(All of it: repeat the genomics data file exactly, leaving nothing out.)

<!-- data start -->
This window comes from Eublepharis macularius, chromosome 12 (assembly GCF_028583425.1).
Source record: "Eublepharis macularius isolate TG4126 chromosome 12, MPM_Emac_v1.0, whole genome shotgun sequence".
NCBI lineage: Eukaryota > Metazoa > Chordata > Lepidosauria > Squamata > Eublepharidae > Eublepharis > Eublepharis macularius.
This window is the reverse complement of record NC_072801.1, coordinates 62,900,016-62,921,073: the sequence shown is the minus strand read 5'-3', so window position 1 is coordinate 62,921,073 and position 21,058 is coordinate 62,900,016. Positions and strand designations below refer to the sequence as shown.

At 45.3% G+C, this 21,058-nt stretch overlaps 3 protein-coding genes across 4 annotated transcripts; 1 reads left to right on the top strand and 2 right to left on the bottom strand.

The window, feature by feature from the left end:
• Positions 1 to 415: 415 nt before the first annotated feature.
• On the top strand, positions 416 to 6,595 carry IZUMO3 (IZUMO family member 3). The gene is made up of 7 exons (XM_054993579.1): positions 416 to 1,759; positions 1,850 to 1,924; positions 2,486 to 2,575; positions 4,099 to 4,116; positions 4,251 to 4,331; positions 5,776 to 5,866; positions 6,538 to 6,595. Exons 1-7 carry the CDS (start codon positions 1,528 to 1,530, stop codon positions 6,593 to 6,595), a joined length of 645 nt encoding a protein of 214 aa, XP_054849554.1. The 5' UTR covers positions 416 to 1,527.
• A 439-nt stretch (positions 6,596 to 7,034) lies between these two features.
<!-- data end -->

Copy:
This window comes from Eublepharis macularius, chromosome 12 (assembly GCF_028583425.1).
Source record: "Eublepharis macularius isolate TG4126 chromosome 12, MPM_Emac_v1.0, whole genome shotgun sequence".
NCBI lineage: Eukaryota > Metazoa > Chordata > Lepidosauria > Squamata > Eublepharidae > Eublepharis > Eublepharis macularius.
This window is the reverse complement of record NC_072801.1, coordinates 62,900,016-62,921,073: the sequence shown is the minus strand read 5'-3', so window position 1 is coordinate 62,921,073 and position 21,058 is coordinate 62,900,016. Positions and strand designations below refer to the sequence as shown.

At 45.3% G+C, this 21,058-nt stretch overlaps 3 protein-coding genes across 4 annotated transcripts; 1 reads left to right on the top strand and 2 right to left on the bottom strand.

The window, feature by feature from the left end:
• Positions 1 to 415: 415 nt before the first annotated feature.
• On the top strand, positions 416 to 6,595 carry IZUMO3 (IZUMO family member 3). The gene is made up of 7 exons (XM_054993579.1): positions 416 to 1,759; positions 1,850 to 1,924; positions 2,486 to 2,575; positions 4,099 to 4,116; positions 4,251 to 4,331; positions 5,776 to 5,866; positions 6,538 to 6,595. Exons 1-7 carry the CDS (start codon positions 1,528 to 1,530, stop codon positions 6,593 to 6,595), a joined length of 645 nt encoding a protein of 214 aa, XP_054849554.1. The 5' UTR covers positions 416 to 1,527.
• A 439-nt stretch (positions 6,596 to 7,034) lies between these two features.